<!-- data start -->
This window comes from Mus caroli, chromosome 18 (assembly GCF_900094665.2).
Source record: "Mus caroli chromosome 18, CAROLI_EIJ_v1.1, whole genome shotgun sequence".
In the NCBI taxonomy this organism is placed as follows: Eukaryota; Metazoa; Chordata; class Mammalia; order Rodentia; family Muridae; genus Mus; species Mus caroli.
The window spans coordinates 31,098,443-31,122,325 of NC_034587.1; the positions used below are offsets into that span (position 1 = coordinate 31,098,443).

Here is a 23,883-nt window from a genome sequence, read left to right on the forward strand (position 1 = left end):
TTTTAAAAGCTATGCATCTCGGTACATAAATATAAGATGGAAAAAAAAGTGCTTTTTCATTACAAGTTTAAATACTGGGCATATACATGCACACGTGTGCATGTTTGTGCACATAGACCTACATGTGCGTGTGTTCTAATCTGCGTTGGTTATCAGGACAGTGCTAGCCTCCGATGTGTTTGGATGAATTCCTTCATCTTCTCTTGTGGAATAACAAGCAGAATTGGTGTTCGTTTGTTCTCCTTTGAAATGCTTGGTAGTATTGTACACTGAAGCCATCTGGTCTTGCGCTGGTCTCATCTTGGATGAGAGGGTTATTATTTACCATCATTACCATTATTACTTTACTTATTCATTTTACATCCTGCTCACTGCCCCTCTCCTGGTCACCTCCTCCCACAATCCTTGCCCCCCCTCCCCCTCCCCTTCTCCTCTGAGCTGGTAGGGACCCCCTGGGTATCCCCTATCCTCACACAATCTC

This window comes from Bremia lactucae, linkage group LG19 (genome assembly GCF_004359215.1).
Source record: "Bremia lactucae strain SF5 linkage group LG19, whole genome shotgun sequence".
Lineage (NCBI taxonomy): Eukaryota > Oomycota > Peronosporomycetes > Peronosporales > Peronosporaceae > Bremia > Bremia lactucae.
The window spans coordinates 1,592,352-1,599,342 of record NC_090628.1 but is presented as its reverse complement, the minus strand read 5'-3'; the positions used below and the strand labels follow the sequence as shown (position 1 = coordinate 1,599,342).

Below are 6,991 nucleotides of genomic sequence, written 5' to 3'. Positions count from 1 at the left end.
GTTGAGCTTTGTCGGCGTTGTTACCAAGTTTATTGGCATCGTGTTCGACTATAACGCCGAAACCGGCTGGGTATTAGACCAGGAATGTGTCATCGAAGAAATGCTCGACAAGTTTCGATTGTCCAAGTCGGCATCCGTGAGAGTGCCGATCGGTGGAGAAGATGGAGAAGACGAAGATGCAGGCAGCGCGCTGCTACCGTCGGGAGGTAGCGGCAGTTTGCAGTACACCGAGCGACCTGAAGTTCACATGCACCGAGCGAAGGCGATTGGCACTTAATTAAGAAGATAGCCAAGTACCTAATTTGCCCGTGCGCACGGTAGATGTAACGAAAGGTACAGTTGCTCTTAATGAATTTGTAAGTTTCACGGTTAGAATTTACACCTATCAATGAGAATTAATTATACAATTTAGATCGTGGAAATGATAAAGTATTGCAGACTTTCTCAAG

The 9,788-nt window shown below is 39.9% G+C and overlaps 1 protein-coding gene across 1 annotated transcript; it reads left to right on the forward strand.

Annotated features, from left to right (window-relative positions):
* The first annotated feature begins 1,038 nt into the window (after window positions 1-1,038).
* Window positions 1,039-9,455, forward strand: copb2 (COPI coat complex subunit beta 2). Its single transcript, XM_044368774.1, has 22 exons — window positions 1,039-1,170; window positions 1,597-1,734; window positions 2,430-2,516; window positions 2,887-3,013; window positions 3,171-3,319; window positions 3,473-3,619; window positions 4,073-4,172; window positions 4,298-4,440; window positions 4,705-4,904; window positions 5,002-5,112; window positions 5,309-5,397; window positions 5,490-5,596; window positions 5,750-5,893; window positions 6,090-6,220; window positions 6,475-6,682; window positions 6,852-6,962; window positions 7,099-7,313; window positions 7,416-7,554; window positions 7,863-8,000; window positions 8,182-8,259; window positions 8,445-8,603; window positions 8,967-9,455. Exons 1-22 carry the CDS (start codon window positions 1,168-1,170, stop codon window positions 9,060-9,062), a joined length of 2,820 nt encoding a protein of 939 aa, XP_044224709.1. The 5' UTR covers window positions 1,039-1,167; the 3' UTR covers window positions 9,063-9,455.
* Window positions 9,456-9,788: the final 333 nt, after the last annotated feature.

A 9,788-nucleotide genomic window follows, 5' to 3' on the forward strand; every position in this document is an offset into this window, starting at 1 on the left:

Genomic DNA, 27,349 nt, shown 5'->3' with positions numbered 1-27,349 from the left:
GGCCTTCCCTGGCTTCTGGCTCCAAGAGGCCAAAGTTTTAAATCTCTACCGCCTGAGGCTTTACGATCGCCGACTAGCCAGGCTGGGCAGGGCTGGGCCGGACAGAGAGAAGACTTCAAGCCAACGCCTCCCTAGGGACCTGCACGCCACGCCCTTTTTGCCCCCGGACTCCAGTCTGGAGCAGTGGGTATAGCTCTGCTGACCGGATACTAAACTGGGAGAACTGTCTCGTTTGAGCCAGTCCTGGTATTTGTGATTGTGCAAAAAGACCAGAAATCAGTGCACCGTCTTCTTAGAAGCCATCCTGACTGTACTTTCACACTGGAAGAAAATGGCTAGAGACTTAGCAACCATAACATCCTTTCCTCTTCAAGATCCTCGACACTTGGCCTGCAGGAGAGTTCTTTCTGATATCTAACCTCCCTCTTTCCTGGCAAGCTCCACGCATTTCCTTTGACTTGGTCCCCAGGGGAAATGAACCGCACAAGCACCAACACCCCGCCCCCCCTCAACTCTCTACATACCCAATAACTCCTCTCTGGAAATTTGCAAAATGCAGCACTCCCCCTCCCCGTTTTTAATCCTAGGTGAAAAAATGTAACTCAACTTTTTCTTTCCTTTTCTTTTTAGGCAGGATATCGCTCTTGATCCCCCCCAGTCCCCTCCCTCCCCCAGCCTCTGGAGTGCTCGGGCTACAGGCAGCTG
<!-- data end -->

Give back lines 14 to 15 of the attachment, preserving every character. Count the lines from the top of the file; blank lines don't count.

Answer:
Annotated features, from left to right (window-relative positions):
* The first annotated feature begins 1,038 nt into the window (after window positions 1-1,038).